NZI says it has been consistent in it's stance to offering ongoing insurance to customers and did not 'change' it's view in response to questions from The Press. It is determined to assist it's customers and found the Press headline suggesting insurance is "worse than the earthquake" offensive to all those in the industry working to help with it's part of the rebuild.
6. Today's must read - I linked to a Nouriel Roubini OpEd in Project Syndicate a few days ago, which seemed to sum up so much about what is wrong with the very financialised version of US-style capitalism that has caused the world's economic problems in recent years. HT AndrewJ from memory.
Now he has put out a much longer paper on the topic and it's a cracker.
The squeezed and sinking 99% and the thriving top 1% (as the Occupy Wall Street protestors have it) may be a simplification of a highly complex situation. But it resonates with a deeper truth that unfettered free markets, deregulation and globalization have not benefitted all and that some of their pernicious consequences are associated with massive job losses, mediocre income growth and rising inequality.
To save globalization and its power to increase productivity and economic growth, we need to start seriously addressing its consequences, including the rise in inequality and the stagnating real incomes of most households and workers.
The increase in private and public leverage and the related asset and credit bubbles are partly consequences of inequality: The mediocre growth in incomes of the past few decades created a gap between incomes and spending aspirations (“keeping up with the Joneses”).
In Anglo-Saxon countries (not just the U.S. and UK, but also others that followed the Anglo-Saxon economic model such as Iceland, Ireland, Spain and Australia in recent years), the response was a democratization of credit—via financial liberalization—that allowed struggling households to borrow to make up the difference between spending and income, leading to a rise in private debt. In the social welfare state economies of continental Europe, the gap was filled by the provision of public services (free education, health care, etc.), although not fully paid for with taxes, thus leading to the rise of public deficits and debt.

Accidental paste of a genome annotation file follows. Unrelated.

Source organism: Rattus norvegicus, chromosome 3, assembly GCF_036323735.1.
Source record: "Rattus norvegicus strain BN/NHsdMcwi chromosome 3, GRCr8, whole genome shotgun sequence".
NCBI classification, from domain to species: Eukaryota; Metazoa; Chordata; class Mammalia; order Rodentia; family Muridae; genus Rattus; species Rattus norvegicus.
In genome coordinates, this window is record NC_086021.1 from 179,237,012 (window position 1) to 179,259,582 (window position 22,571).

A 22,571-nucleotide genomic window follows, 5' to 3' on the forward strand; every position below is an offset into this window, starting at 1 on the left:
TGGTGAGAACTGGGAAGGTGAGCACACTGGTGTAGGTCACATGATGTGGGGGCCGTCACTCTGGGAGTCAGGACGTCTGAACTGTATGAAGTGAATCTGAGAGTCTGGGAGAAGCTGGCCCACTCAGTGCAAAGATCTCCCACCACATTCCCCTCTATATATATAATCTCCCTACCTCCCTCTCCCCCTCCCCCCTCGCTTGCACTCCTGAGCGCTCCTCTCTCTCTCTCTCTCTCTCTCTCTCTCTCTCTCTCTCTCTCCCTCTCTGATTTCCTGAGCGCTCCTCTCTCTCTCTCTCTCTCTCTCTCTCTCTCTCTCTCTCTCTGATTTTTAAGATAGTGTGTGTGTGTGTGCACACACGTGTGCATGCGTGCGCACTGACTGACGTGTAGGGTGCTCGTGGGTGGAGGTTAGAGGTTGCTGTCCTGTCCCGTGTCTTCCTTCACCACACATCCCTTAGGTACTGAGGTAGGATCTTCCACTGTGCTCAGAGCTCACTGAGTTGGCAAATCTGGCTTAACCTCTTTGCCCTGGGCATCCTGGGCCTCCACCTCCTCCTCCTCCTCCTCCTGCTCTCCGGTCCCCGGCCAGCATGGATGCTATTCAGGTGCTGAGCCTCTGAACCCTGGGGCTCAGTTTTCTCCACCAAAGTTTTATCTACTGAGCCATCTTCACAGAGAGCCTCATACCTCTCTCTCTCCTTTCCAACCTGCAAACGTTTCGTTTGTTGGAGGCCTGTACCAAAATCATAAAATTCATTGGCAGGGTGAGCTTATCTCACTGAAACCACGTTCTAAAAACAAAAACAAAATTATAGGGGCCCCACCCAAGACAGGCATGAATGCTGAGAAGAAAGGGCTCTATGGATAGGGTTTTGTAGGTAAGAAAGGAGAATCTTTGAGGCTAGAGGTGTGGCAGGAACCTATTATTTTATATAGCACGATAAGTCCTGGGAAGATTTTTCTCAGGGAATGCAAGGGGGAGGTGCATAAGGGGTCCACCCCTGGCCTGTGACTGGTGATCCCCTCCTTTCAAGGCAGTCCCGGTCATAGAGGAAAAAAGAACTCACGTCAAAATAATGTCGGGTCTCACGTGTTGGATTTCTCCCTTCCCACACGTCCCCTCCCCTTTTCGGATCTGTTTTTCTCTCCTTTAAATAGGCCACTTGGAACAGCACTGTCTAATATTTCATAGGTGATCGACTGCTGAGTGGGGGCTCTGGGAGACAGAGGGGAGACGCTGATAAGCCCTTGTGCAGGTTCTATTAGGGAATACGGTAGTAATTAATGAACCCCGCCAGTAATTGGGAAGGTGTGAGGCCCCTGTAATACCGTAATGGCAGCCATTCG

In both cases, such growing private and public debts eventually became unsustainable, leading to financial crisis.
Top 1% Share of U.S. Total Income at Highest Since Gilded Age
7. 'Will the hedges hold?' - Jesse Eisinger writes at ProPublica about the lack of trust now endemic in global mega-banking and why so few now believe the assurances that come out of stress tests, at least in the Northern Hemisphere.
The moment one examines almost any detail of the global financial system, faith falters once again. Take the uncertainty about the derivatives markets. Morgan Stanley has a face value of $56 trillion in derivatives. That’s really nothing. JPMorgan Chase has more — amounting to the G.D.P. of large countries — a face value of $79 trillion in derivatives. If something goes wrong with just one-tenth of 1 percent of those trades, it’s kablooie.
Now those are gross numbers. Many people would dismiss those totals as ridiculous and misleading. Anyone who brings them up is merely displaying ignorance. The banks’ derivatives portfolios are full of off-setting trades that net out at a smaller number.
Derivatives can be dismissed as a popular bugaboo, but they really are just a symbol of the larger problem. A litany of daily stories reveals all kinds of reasons that banks don’t trust each other. To take just one news item, almost at random: Bloomberg News reported the other day that a Danish bank was refusing French sovereign debt as collateral.
Nobody really knows how much exposure the American banks have to the European financial and political crisis, with the Treasury Department minimizing the issue while other outlets raise the specter of catastrophic problems.
So trust, naturally, is the casualty. “If you get in a period of stress, everyone starts questioning whether the hedges will hold up and whether the collateral is good enough,” said Mr. Gulberg, the banking analyst.
8. Guess what the CEO of the world's largest bank earns? - US$10 million? US$100 million? No. Jiang Jianqing is the CEO of the Industrial and Commercial Bank of China and earns US$150,000 a year, Reuters reports.
Any wonder why China is doing better than most at the moment?
To be fair, these are politically appointed jobs and this job is just another rung on the ladder to senior political leadership.
It's different in NZ isn't it?
We wouldn't have a senior banker give up his job to become a politician. Let's say the last two leaders of the National Party?
Or we wouldn't have a senior cabinet minister leave government to become the head of a private banking arm of one of the big four banks?
Wouldn't happen here...
Like those of his peers at other Chinese banks, Jiang's salary has consistently fallen in the past four years, from about $240,000 in 2008, and he himself said in Hong Kong last year that he hoped his pay cheque would stop shrinking.
"We can't be paid more than the regulators who oversee us," Jiang explained last year when asked about the matter. "If the regulators have to take a pay cut, we will take a pay cut as well."
10. Totally irrelevant video from Stephen Colbert on Socialism with a Karl Marx as Father Christmas.